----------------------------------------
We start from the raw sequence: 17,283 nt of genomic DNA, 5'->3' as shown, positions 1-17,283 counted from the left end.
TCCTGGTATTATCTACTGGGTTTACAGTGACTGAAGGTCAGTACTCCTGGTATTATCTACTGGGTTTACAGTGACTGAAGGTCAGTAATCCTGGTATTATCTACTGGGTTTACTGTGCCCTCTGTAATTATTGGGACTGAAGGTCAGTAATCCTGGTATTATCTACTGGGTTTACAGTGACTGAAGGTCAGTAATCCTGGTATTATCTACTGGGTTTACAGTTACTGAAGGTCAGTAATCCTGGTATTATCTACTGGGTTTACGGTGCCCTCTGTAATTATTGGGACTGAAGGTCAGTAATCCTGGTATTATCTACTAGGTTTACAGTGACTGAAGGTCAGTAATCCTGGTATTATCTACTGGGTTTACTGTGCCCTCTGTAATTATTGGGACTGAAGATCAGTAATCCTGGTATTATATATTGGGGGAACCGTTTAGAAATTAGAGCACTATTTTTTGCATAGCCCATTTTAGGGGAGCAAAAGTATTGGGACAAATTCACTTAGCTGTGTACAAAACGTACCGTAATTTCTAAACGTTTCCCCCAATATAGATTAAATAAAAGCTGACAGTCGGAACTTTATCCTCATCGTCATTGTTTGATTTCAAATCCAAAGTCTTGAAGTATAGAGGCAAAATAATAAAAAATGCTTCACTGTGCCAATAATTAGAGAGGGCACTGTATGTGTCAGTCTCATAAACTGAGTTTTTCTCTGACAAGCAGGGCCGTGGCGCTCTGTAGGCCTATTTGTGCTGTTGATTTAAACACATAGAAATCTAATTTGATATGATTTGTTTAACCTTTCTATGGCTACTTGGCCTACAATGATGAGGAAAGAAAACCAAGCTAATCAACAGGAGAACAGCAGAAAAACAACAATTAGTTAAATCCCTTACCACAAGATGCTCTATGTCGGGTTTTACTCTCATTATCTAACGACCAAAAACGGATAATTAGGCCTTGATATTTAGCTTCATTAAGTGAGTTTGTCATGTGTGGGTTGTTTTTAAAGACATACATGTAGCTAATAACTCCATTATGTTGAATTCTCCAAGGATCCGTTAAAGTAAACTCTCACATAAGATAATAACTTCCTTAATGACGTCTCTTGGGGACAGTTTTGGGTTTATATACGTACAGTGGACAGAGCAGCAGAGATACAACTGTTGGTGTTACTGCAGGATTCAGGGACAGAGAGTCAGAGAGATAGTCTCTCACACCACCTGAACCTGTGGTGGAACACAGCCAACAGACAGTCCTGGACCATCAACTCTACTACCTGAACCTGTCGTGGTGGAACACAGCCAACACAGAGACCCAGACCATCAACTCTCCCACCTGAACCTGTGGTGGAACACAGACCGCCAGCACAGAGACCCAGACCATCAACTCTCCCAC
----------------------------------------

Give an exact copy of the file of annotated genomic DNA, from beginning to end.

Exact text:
We start from the raw sequence: 17,283 nt of genomic DNA, 5'->3' as shown, positions 1-17,283 counted from the left end.
TCCTGGTATTATCTACTGGGTTTACAGTGACTGAAGGTCAGTACTCCTGGTATTATCTACTGGGTTTACAGTGACTGAAGGTCAGTAATCCTGGTATTATCTACTGGGTTTACTGTGCCCTCTGTAATTATTGGGACTGAAGGTCAGTAATCCTGGTATTATCTACTGGGTTTACAGTGACTGAAGGTCAGTAATCCTGGTATTATCTACTGGGTTTACAGTTACTGAAGGTCAGTAATCCTGGTATTATCTACTGGGTTTACGGTGCCCTCTGTAATTATTGGGACTGAAGGTCAGTAATCCTGGTATTATCTACTAGGTTTACAGTGACTGAAGGTCAGTAATCCTGGTATTATCTACTGGGTTTACTGTGCCCTCTGTAATTATTGGGACTGAAGATCAGTAATCCTGGTATTATATATTGGGGGAACCGTTTAGAAATTAGAGCACTATTTTTTGCATAGCCCATTTTAGGGGAGCAAAAGTATTGGGACAAATTCACTTAGCTGTGTACAAAACGTACCGTAATTTCTAAACGTTTCCCCCAATATAGATTAAATAAAAGCTGACAGTCGGAACTTTATCCTCATCGTCATTGTTTGATTTCAAATCCAAAGTCTTGAAGTATAGAGGCAAAATAATAAAAAATGCTTCACTGTGCCAATAATTAGAGAGGGCACTGTATGTGTCAGTCTCATAAACTGAGTTTTTCTCTGACAAGCAGGGCCGTGGCGCTCTGTAGGCCTATTTGTGCTGTTGATTTAAACACATAGAAATCTAATTTGATATGATTTGTTTAACCTTTCTATGGCTACTTGGCCTACAATGATGAGGAAAGAAAACCAAGCTAATCAACAGGAGAACAGCAGAAAAACAACAATTAGTTAAATCCCTTACCACAAGATGCTCTATGTCGGGTTTTACTCTCATTATCTAACGACCAAAAACGGATAATTAGGCCTTGATATTTAGCTTCATTAAGTGAGTTTGTCATGTGTGGGTTGTTTTTAAAGACATACATGTAGCTAATAACTCCATTATGTTGAATTCTCCAAGGATCCGTTAAAGTAAACTCTCACATAAGATAATAACTTCCTTAATGACGTCTCTTGGGGACAGTTTTGGGTTTATATACGTACAGTGGACAGAGCAGCAGAGATACAACTGTTGGTGTTACTGCAGGATTCAGGGACAGAGAGTCAGAGAGATAGTCTCTCACACCACCTGAACCTGTGGTGGAACACAGCCAACAGACAGTCCTGGACCATCAACTCTACTACCTGAACCTGTCGTGGTGGAACACAGCCAACACAGAGACCCAGACCATCAACTCTCCCACCTGAACCTGTGGTGGAACACAGACCGCCAGCACAGAGACCCAGACCATCAACTCTCCCAC